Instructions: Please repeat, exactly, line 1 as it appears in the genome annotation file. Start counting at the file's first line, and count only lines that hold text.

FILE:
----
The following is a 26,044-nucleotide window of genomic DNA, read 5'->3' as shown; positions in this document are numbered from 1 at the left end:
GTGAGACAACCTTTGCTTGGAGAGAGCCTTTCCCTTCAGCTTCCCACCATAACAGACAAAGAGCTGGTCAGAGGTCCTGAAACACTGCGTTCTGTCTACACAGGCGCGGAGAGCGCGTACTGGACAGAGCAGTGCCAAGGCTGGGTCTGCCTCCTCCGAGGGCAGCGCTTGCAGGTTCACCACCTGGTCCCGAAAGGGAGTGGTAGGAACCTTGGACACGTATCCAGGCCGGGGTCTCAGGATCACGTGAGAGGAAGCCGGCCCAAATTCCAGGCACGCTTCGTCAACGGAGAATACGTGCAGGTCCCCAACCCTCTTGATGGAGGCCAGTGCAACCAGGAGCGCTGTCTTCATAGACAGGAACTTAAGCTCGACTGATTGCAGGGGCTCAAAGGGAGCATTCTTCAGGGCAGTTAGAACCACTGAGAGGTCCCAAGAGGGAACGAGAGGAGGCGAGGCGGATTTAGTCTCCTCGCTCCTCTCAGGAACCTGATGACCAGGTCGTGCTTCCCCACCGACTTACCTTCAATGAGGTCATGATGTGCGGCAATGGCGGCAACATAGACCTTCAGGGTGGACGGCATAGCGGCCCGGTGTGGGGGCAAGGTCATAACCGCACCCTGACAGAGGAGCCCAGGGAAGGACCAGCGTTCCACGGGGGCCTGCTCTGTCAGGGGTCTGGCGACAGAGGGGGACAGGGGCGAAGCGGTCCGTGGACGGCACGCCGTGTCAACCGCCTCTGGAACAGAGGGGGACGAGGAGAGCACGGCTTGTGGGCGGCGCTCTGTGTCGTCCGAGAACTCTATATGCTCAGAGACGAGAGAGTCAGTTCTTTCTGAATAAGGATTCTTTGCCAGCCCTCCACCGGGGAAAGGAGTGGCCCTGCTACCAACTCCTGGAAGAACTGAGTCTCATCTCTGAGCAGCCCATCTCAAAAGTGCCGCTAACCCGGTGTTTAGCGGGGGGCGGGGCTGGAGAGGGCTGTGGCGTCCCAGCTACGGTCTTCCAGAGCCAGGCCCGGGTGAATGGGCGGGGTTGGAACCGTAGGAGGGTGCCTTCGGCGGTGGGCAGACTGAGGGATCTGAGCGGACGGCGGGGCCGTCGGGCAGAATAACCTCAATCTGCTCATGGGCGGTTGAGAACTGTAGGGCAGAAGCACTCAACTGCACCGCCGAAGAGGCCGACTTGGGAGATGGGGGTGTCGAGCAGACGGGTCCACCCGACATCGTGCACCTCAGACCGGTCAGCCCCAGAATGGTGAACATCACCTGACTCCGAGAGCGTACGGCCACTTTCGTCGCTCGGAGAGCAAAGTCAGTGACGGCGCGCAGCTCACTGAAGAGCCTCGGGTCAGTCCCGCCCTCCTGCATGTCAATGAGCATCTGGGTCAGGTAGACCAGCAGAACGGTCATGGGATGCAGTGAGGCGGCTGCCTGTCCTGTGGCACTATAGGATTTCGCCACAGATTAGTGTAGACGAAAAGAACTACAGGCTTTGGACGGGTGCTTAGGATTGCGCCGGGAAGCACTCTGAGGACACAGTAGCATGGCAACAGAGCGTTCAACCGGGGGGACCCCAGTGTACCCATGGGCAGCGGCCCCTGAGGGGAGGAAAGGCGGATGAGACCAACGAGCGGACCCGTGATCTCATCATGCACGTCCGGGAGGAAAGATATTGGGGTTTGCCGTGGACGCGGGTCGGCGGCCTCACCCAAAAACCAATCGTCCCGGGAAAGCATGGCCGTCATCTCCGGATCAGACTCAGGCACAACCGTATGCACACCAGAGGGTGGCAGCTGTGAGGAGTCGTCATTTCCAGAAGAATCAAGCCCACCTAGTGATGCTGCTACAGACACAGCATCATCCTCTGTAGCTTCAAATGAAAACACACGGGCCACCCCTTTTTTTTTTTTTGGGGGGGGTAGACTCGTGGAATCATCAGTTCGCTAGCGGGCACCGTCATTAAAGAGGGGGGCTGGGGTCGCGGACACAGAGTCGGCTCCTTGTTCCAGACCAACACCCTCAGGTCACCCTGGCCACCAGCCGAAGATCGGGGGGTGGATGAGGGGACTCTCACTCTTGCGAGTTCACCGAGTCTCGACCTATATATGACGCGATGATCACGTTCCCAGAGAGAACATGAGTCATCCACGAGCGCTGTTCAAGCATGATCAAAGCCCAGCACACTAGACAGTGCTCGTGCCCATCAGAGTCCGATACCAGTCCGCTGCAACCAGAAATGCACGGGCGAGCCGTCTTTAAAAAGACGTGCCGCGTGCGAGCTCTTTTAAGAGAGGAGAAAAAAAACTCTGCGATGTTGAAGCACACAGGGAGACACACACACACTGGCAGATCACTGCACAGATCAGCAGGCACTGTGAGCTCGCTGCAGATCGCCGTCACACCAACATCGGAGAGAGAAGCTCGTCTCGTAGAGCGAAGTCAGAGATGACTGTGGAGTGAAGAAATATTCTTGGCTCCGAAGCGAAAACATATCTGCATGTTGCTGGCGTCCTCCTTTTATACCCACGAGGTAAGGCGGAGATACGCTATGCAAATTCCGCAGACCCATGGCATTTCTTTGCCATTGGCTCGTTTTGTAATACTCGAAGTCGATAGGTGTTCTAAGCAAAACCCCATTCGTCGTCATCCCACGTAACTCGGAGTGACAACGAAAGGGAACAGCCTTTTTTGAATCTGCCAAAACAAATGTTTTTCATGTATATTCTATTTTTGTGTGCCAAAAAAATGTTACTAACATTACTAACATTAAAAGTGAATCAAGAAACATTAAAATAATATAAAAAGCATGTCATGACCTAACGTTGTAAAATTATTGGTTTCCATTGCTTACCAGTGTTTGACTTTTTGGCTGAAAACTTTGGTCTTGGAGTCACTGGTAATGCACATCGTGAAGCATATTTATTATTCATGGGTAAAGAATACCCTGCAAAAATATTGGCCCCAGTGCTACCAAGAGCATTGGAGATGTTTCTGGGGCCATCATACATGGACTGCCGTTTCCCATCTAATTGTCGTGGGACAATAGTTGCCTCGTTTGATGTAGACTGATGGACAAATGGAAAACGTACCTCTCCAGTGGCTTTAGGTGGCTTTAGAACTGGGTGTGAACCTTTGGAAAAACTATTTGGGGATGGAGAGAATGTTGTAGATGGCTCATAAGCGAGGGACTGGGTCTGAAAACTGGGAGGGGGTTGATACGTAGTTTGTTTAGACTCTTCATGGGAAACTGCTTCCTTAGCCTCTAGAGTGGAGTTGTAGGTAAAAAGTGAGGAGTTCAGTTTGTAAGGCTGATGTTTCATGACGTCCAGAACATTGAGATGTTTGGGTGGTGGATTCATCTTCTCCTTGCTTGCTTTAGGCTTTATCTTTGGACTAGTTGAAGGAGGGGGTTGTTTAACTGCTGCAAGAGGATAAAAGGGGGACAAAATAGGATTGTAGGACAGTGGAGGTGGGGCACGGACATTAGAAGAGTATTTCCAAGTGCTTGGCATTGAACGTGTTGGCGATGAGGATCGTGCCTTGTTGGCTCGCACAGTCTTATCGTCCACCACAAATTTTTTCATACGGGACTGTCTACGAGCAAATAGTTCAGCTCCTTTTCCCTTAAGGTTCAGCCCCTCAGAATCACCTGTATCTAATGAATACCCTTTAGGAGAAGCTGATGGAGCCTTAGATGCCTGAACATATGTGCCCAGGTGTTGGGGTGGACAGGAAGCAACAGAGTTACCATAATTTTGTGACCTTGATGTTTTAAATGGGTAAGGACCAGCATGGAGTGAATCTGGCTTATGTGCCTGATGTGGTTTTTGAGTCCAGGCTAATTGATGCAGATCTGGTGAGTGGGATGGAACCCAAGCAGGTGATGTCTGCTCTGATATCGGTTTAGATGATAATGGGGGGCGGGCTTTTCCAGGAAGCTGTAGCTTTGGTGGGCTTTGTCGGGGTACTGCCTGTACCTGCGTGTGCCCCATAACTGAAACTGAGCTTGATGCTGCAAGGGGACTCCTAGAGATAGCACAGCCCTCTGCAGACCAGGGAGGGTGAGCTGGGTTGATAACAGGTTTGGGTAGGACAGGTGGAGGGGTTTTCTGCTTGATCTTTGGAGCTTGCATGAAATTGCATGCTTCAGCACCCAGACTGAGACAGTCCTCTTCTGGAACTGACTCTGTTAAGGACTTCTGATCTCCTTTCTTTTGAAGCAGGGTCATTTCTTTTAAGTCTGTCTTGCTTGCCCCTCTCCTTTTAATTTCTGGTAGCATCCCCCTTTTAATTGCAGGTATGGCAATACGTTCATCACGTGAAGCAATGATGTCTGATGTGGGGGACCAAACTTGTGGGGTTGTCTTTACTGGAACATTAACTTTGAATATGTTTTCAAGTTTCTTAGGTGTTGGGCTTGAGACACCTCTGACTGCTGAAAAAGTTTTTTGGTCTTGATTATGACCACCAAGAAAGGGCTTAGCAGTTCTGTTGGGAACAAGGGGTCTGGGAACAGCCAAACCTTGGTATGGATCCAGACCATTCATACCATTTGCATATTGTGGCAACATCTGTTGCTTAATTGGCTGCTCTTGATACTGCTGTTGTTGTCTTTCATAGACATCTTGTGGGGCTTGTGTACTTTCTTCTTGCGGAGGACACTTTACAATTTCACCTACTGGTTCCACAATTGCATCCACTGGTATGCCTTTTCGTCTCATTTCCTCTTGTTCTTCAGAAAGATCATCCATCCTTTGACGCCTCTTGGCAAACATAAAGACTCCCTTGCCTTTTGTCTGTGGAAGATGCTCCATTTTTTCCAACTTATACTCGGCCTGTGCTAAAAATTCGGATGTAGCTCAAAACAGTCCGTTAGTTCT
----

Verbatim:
The following is a 26,044-nucleotide window of genomic DNA, read 5'->3' as shown; positions in this document are numbered from 1 at the left end: